|MACAW||-||-||"ftp://ncbi.nlm.nih.gov/pub/macaw" (Windows and Mac)|
Experimental data can be used in evaluating, and even constructing, multiple alignments. For example, if we know the catalytic site in the aligned proteins we expect the sites to be aligned together and may 'force' that alignment. Such manual alignments can serve as a seed to an alignment with more sequences.
|Local multiple alignments (blocks) from different programs can be joined or used together. Another approach is 'divide and conquer'. Blocks present in all sequences divide them into separate parts, in each of which more blocks can be searched for.|
Multiple alignments of many sequences and those with different sequence weights are difficult to visualize. Sequence logos are a graphical way for presenting multiple alignments.
ID ADH_IRON_1; BLOCK AC BL00913C; distance from previous block=(56,76) DE Iron-containing alcohol dehydrogenases proteins. BL HHG motif; width=22; seqs=11; 99.5%=492; strength=1428 ADHE_CLOAB ( 720) CHSMAIKLSSEHNIPSGIANAL 66 FUCO_ECOLI ( 262) VHGMAHPLGAFYNTPHGVANAI 44 GLDA_BACST ( 259) HNGFTALEGEIHHLTHGEKVAF 100 GLDA_ECOLI ( 269) VHNGLTAIPDAHHYYHGEKVAF 100 MEDH_BACMT ( 259) VHSISHQVGGVYKLQHGICNSV 78 ADH1_CLOAB ( 258) CHSMAHKTGAVFHIPHGCANAI 47 ADHE_ECOLI ( 721) CHSMAHKLGSQFHIPHGLANAL 47 ADH2_ZYMMO ( 261) VHAMAHQLGGYYNLPHGVCNAV 36 ADH4_YEAST ( 263) VHALAHQLGGFYHLPHGVCNAV 41 ADHA_CLOAB ( 266) CHPMEHELSAYYDITHGVGLAI 50 ADHB_CLOAB ( 266) VHLMEHELSAYYDITHGVGLAI 49 //
|A tree made from the three blocks in the iron containing alcohol dehydrogenases family. Bootstrap values are for 100 trials. The tree was calculated from the blocks with the ClustalW program and drawn with the TreeView program.|
Programs for making and drawing trees from multiple alignments:|
Multiple alignments are powerful tools for identifying new members of the aligned group. It is possible to query databases of multiple alignments with single sequences and to query sequence databases with multiple alignments. It has been shown that such searches are more sensitive and selective than sequence-to-sequence searches. A simple (but very effective !) 'hybrid' approach is to use a properly made consensus sequence (cobbler, see BlockMaker above).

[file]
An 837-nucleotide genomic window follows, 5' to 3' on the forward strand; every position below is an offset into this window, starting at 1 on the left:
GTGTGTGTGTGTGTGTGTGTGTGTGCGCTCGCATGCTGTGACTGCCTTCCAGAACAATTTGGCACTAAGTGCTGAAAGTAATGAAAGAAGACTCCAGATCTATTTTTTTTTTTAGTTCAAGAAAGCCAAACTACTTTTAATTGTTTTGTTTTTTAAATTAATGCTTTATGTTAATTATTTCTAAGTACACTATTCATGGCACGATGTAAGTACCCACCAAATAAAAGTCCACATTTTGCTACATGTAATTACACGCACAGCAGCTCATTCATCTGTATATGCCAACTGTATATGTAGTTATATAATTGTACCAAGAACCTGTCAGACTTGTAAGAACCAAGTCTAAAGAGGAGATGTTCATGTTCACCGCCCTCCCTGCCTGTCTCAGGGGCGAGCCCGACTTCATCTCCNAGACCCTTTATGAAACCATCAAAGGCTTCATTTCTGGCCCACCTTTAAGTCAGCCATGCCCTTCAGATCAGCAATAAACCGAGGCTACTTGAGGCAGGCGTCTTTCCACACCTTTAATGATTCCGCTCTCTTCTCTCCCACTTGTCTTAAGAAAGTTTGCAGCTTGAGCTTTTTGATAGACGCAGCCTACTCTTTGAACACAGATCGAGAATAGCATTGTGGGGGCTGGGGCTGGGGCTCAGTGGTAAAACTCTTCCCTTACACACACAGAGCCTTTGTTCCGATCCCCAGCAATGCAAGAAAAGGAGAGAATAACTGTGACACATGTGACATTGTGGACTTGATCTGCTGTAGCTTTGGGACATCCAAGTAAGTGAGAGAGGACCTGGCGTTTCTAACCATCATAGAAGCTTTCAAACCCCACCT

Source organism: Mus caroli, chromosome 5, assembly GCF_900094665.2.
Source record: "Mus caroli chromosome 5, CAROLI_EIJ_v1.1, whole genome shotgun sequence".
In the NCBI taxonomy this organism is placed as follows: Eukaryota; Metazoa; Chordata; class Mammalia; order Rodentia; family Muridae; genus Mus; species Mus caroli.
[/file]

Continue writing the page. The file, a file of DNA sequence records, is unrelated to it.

|WWW location||E-mail server||Program source|
|Blimps||"http://bioinfo.weizmann.ac.il/blocks/blocks_search.html"||"email@example.com"||"ftp://ncbi.nlm.nih.gov/repository/blocks/unix/blimps" (UNIX)||MAST||"http://www.sdsc.edu/MEME/meme/website/mast-intro.html"||-||"ftp://ftp.sdsc.edu/pub/sdsc/biology/meme/" (UNIX)|
Blimps - a program to query both protein and nucleotide sequence databases with protein blocks and vice versa. The queries are single sequences or blocks. The program is available on the WWW and by e-mail server (send a message with the word "help" to find out the usage of the e-mail server) for searching multiple alignment databases with single sequences. It is available for installation on UNIX systems.
MAST - a program to query sequence databases with blocks. Protein or nucleotide databases are queried with protein blocks. The query can be obtained from the MEME or BlockMaker programs (see above). The query can be a single block or all the blocks of a protein family. The program receives input through the WWW and returns it by e-mail. It is available for installation on UNIX systems.
LAMA - a program to search blocks databases with block queries. Queries can be obtained from the Blocks database, BlockMaker program or by reformatting multiple alignments ("http://bioinformatics.weizmann.ac.il/blocks/process_blocks.html"). The program receives input through the WWW and returns it interactively or by e-mail.
PCR primer design
Design of degenerate PCR primers is emerging as a major use for multiple alignments. PCR can identify the sequence of a gene in genomic or other DNA from two short flanking segments (primers). Conserved sequence regions are (by definition) a good source for primer design. When designing primers the conservation of the regions, the degeneracy of the genetic code and parameters of the PCR reaction must be considered. The Blocks WWW server designs PCR primers for each family in the database, for sequence groups submitted to be aligned and for multiple alignment submitted to be reformatted. These primers are degenerate at the 3' end and consensus at the 5' end (codehop- COnsensus DEgenerate Hybrid Oligonucleotide Primers). The design is fully automatic but the user can set the requested Tm, genetic code and bias the primers toward some of the sequences. codehop primers were shown more effective than simple degenerate primers in various cases.